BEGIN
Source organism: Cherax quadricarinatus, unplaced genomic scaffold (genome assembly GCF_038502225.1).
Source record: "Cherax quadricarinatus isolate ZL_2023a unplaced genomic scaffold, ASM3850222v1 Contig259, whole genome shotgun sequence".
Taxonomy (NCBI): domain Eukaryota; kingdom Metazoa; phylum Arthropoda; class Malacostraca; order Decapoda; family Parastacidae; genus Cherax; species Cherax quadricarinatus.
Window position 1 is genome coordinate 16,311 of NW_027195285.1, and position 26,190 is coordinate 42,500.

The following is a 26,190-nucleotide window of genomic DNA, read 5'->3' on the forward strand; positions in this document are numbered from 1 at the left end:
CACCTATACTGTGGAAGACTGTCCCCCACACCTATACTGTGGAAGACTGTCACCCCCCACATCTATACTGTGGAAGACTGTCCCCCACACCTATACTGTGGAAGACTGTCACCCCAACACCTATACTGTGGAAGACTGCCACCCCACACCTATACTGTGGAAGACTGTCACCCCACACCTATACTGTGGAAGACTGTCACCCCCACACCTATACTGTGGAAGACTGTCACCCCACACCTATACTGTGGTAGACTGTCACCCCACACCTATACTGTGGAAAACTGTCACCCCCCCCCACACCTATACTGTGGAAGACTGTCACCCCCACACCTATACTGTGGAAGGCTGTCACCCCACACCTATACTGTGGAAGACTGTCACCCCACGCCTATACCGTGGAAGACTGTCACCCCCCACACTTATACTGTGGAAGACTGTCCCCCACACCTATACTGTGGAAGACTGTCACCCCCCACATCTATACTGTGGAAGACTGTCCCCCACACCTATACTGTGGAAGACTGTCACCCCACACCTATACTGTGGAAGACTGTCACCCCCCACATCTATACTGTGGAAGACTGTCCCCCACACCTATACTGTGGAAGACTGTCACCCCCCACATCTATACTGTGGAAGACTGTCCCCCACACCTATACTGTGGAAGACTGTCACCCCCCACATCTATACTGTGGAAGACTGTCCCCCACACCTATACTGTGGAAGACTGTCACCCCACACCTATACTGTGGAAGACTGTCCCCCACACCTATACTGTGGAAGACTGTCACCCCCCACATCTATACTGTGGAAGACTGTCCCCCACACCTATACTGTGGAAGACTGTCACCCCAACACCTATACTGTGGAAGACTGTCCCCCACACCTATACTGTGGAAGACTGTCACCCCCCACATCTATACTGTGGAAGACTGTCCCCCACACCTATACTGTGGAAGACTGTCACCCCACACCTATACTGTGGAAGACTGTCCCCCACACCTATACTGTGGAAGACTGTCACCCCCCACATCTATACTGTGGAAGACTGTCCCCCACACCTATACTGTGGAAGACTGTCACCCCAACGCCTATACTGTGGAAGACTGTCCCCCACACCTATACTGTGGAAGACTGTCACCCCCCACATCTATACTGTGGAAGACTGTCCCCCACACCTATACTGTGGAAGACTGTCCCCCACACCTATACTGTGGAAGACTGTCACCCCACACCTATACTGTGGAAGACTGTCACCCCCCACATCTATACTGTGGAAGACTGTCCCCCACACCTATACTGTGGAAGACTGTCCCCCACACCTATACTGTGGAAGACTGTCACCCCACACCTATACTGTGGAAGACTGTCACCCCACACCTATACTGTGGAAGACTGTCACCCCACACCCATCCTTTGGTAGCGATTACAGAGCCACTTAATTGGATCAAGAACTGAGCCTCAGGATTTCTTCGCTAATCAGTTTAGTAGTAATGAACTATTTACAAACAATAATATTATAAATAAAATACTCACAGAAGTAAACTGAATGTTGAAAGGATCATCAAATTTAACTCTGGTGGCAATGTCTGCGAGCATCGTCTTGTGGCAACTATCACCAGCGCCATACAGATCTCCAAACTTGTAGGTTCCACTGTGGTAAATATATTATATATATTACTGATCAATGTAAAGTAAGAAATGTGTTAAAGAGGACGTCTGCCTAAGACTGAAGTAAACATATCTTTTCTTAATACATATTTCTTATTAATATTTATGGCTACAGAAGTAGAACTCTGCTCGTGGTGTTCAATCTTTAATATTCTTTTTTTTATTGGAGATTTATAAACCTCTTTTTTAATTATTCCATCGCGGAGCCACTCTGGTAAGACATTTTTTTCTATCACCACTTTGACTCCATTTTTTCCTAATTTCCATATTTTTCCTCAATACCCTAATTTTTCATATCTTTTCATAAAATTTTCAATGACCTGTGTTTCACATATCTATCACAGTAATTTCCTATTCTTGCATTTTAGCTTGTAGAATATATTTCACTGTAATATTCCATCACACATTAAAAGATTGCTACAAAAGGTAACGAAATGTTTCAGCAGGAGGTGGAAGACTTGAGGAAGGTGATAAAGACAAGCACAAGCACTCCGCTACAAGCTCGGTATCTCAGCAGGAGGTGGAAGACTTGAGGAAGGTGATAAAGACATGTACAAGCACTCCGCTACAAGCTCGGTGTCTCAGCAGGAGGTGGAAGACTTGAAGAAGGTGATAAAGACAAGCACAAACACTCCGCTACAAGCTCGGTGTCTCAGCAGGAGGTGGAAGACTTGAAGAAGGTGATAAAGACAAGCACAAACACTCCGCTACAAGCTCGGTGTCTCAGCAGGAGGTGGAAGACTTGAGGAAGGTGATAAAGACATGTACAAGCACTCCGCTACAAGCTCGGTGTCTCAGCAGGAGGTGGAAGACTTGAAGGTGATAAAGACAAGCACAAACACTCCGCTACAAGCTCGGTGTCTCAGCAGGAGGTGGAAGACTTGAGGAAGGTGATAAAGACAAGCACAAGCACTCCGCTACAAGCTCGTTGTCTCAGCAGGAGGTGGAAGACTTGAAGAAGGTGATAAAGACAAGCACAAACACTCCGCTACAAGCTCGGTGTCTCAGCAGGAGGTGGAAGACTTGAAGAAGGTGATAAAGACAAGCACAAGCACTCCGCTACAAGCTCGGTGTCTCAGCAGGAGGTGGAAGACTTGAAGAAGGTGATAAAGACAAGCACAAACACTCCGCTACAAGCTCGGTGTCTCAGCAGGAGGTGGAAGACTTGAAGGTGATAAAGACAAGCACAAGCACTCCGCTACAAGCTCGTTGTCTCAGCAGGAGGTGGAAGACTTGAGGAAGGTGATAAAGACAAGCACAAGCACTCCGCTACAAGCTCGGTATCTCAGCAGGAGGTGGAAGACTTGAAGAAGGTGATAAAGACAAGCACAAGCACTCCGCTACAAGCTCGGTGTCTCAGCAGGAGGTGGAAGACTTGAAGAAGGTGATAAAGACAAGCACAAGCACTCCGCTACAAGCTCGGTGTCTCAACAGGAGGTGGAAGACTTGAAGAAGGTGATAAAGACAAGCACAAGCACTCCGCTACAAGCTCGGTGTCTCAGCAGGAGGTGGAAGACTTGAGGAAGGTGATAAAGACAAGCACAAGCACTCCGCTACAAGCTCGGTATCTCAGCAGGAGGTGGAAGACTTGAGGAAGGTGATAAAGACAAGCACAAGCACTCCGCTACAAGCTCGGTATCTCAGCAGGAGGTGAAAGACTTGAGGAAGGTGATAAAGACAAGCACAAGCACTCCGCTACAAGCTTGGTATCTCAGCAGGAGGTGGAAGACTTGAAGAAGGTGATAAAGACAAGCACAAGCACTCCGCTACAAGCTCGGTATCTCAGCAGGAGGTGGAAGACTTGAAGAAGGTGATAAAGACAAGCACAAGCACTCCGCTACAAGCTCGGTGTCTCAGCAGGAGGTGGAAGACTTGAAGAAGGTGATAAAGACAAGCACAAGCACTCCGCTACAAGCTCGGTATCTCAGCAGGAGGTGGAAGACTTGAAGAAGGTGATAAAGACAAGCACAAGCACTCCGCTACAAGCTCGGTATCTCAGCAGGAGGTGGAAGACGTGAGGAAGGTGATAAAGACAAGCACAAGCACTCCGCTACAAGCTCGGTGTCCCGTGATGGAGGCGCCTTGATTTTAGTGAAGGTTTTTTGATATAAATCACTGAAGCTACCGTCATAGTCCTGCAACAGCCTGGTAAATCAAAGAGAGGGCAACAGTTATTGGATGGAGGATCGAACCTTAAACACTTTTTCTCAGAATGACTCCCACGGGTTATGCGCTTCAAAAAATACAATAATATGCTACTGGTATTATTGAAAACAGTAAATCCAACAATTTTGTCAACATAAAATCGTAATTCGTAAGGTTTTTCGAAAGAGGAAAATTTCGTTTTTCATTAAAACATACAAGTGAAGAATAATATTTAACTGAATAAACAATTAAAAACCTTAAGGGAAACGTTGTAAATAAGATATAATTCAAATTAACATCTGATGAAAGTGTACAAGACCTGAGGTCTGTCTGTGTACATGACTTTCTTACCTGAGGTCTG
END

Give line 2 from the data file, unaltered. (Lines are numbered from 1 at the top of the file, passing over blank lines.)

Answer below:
Source record: "Cherax quadricarinatus isolate ZL_2023a unplaced genomic scaffold, ASM3850222v1 Contig259, whole genome shotgun sequence".